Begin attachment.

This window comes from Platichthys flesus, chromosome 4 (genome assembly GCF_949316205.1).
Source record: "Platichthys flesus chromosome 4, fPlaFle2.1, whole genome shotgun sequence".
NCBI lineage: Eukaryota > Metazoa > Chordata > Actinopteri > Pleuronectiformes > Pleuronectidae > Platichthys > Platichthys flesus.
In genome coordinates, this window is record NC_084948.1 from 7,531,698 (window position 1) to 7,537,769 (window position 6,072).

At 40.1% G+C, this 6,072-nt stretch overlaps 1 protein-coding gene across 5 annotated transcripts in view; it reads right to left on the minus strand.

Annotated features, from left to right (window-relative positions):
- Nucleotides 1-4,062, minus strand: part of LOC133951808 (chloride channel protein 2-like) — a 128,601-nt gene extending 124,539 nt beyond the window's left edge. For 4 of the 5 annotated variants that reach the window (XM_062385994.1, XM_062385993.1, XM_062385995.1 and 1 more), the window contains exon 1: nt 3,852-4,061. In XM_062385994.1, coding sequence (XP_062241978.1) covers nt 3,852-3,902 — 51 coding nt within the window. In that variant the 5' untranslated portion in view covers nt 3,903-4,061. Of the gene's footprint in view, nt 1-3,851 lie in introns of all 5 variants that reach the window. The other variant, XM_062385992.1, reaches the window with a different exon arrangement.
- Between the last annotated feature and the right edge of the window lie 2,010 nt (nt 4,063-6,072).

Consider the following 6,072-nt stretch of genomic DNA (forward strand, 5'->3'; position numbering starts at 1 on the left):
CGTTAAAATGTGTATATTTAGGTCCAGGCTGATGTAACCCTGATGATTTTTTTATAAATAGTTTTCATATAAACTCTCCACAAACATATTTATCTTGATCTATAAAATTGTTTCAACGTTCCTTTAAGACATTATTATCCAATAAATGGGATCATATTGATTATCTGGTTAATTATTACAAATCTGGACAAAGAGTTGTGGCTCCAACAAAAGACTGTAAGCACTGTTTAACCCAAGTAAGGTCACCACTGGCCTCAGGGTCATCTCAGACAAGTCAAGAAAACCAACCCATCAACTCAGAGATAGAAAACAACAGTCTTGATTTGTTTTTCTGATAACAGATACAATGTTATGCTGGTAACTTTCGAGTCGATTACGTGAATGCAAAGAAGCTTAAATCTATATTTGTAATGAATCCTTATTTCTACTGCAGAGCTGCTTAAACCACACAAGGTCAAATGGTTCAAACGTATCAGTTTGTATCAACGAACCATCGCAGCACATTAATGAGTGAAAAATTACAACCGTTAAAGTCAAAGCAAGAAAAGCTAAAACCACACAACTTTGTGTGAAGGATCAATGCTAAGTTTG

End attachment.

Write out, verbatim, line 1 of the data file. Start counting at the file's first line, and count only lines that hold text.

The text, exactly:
This window comes from Platichthys flesus, chromosome 4 (genome assembly GCF_949316205.1).